Good job bringing this to light. People won't realise how huge the problem is and municipalities are woefully ill equipped to...
Agreed; mining can never be sustainable, but then how do you get the metals to make all the things you need in the course of...
Very good piece.
a potential counter threat to white blood cells (wbcs) has been recently uncovered. The wbcs are rendered irreversibly powerless after a brief exposure to triphenyltin (tpt), a compound found in some agricultural pesticides and fungicides. This was discovered during a study conducted by researchers from Nashville-based Tennessee State University.
Tests conducted by researchers indicated an apparent irreversible inhibition of the cells' function after as little as an one-hour exposure to tpt. "A one-hour exposure to tpt causes about a 50 per cent to 60 per cent loss of the tumour killing function of the cells," said Margaret Whalen, who oversaw the work. Even after the tpt is removed, the cells are unable to regain their strength, as evident during tests conducted by Whalen's group with human leukaemia cells. "Even after the compound is not present in the body, the wbcs are unable to kill the leukaemia cells," Whalen said. She believes the findings could explain to some extent why a few people face more cancer risks.
The tests were the first ever to examine tpt specifically in human natural killer cells. Most other studies have involved animal cell lines. It's also the first time the irreversible effect has been shown, she added. "The results indicate that brief exposures to tpt can cause persistent suppression of human immune system function," said Sharnise Wilson, one of the researchers. "Though most of the tpt levels that agricultural workers are exposed to in the fields are probably lower than what was tested by us, it is hard to know what real life levels for phenyltins are," noted Whalen.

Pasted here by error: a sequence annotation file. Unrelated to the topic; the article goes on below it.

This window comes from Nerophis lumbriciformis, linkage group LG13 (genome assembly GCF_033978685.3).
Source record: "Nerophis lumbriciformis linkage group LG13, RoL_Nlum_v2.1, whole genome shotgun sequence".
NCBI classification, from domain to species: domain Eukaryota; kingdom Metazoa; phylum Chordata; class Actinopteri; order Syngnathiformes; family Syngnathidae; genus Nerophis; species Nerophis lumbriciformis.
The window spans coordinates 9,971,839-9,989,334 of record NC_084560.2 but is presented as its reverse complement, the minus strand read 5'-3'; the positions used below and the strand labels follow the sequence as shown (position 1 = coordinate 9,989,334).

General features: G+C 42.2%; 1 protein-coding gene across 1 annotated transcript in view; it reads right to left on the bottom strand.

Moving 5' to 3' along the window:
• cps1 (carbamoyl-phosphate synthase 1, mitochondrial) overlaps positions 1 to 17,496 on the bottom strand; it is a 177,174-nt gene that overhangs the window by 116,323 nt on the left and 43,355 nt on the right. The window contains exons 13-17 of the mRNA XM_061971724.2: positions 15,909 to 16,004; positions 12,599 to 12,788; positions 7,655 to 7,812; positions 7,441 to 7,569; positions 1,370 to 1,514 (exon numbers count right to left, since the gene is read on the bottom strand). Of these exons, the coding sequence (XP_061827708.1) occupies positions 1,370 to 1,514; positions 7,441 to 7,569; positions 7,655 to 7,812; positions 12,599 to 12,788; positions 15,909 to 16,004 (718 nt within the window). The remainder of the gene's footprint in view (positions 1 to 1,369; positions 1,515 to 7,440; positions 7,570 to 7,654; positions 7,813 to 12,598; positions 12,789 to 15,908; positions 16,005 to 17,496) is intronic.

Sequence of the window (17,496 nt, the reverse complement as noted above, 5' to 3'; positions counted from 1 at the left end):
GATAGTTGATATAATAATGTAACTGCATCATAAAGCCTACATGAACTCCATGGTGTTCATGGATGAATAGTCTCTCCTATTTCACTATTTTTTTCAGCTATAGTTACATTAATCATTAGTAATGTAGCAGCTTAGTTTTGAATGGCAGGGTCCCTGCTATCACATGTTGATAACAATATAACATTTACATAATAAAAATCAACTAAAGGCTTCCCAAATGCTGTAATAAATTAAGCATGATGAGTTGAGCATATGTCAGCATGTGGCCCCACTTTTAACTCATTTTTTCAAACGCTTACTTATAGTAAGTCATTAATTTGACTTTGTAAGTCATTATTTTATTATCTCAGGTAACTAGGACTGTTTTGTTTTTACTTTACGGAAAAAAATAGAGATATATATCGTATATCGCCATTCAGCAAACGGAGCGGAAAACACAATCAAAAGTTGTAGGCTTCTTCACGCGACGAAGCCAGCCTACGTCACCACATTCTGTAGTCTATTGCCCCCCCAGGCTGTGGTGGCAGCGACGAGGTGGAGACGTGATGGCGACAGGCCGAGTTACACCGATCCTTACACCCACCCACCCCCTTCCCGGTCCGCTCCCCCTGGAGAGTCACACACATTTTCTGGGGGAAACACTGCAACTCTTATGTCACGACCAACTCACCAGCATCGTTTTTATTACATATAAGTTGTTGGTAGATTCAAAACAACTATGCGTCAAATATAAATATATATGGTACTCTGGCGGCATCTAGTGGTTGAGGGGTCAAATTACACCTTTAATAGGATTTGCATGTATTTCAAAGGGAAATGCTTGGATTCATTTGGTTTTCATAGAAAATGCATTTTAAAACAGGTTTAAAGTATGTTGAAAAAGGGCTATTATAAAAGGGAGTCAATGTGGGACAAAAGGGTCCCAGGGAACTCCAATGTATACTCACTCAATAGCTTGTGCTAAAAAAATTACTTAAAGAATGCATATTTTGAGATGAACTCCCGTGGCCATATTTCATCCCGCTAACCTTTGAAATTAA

In the near future, Whalen, in collaboration with researchers from the Murray State University in Kentucky, usa, hopes to test blood samples of agricultural workers who have been exposed to tpt to see whether significant quantities of the compound can be measured in their blood.
The researchers are currently investigating whether interleukin-2 -- a protein produced by other immune system cells -- might help reverse the inhibitory effect of tpt. "It looks like it can to some extent," said Whalen, but she quickly pointed out that the study is still ongoing and there is no conclusive data.